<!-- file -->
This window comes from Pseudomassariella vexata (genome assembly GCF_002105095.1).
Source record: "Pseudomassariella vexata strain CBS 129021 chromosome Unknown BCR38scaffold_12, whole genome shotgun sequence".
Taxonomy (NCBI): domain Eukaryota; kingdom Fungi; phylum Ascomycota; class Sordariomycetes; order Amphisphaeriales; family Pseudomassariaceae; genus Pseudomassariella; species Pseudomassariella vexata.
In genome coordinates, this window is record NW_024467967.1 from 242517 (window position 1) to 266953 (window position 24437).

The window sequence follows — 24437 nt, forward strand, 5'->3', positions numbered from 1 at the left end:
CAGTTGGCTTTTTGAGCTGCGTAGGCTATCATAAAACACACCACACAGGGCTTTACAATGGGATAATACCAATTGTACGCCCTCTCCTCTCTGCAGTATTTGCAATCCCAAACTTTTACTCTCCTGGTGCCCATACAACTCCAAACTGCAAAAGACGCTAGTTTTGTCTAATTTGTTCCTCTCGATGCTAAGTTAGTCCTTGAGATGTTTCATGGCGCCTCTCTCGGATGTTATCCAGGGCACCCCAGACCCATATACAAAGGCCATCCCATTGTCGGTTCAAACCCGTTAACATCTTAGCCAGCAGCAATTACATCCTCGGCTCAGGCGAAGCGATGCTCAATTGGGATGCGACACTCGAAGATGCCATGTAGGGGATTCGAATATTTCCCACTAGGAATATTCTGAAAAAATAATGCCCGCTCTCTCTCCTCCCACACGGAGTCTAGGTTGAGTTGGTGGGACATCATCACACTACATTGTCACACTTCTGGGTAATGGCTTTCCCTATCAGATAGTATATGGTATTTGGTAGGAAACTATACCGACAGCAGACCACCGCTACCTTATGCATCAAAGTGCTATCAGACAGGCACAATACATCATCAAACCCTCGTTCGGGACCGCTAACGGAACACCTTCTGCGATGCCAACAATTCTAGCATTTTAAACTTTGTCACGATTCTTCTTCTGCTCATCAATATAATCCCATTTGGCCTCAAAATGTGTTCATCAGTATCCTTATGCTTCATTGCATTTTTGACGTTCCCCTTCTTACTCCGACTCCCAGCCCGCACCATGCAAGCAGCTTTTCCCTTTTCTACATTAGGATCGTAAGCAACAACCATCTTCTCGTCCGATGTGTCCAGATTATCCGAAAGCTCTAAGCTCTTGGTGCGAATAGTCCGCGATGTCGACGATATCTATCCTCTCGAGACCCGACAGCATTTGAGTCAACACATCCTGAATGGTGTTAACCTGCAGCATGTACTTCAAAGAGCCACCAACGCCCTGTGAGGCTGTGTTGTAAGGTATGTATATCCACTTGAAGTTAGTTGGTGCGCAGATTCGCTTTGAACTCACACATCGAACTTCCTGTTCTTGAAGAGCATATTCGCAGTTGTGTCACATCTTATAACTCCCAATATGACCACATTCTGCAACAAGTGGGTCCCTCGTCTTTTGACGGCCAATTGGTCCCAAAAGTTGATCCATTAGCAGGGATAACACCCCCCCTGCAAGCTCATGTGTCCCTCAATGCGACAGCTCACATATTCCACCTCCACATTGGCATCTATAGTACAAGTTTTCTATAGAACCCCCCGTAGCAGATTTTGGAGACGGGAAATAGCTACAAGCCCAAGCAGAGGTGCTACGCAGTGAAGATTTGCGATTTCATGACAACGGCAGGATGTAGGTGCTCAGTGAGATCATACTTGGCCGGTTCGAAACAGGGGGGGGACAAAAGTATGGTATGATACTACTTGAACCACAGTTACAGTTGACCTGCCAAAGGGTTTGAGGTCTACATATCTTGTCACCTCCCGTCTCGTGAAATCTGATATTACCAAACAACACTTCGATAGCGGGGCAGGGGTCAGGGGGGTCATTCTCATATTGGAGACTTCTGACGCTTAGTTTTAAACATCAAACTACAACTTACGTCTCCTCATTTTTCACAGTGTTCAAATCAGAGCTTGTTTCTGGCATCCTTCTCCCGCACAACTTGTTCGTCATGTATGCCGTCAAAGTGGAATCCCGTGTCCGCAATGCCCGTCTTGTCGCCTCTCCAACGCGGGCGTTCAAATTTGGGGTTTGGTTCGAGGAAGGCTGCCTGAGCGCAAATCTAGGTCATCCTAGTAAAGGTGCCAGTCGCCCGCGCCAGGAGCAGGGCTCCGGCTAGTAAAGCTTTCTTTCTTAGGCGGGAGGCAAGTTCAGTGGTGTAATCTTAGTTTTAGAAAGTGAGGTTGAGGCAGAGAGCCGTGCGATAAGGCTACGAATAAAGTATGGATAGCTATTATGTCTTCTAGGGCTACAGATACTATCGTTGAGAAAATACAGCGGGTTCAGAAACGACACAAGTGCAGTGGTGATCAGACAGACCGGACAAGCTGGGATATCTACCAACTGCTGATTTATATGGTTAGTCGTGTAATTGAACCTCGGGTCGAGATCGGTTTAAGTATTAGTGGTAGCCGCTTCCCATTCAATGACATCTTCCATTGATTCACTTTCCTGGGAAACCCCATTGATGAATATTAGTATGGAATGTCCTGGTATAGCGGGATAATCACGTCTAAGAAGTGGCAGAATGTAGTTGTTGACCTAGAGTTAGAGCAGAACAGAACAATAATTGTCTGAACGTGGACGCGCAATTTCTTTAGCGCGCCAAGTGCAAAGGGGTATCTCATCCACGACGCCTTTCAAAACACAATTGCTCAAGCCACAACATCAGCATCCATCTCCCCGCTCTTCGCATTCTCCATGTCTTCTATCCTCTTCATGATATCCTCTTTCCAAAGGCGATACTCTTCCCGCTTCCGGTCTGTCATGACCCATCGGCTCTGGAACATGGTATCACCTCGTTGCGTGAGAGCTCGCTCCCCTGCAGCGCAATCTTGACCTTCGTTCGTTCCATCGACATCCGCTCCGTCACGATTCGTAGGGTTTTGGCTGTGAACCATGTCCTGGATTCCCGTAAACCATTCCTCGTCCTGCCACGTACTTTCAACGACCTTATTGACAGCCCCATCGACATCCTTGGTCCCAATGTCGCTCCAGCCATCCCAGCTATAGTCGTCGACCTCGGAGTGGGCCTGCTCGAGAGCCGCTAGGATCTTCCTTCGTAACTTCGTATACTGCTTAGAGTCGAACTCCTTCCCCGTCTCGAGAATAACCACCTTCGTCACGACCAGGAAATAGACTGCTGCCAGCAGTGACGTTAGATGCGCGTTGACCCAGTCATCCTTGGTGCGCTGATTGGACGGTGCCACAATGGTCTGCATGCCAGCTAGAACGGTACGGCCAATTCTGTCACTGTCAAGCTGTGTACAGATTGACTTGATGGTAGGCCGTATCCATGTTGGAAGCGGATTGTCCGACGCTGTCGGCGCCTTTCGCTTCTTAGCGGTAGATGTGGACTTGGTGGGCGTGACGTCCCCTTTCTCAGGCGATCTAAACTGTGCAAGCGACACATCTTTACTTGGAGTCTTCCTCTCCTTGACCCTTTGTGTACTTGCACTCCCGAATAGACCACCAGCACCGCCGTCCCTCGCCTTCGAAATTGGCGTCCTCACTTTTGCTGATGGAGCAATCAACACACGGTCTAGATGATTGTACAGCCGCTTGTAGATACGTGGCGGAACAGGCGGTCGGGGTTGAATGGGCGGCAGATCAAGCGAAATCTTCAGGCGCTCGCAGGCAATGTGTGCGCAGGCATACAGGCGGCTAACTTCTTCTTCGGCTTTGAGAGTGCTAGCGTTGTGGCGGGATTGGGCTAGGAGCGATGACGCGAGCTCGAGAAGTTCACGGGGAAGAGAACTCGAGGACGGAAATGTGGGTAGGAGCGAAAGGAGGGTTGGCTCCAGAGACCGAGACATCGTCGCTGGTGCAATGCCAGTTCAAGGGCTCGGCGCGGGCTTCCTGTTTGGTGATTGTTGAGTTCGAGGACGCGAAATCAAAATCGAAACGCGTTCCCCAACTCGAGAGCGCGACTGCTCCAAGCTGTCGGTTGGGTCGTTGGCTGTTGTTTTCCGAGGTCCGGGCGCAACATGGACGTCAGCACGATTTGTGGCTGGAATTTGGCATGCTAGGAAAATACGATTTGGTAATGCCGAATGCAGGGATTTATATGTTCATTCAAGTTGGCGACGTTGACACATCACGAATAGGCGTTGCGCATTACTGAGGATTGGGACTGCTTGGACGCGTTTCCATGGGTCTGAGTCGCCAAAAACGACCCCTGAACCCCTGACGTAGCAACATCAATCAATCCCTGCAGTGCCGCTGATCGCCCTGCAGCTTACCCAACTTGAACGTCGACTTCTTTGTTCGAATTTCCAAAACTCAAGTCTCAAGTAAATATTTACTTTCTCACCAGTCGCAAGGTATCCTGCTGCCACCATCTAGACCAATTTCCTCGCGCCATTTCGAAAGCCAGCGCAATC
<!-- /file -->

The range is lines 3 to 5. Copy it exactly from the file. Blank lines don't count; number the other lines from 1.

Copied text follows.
Taxonomy (NCBI): domain Eukaryota; kingdom Fungi; phylum Ascomycota; class Sordariomycetes; order Amphisphaeriales; family Pseudomassariaceae; genus Pseudomassariella; species Pseudomassariella vexata.
In genome coordinates, this window is record NW_024467967.1 from 242517 (window position 1) to 266953 (window position 24437).

The window sequence follows — 24437 nt, forward strand, 5'->3', positions numbered from 1 at the left end: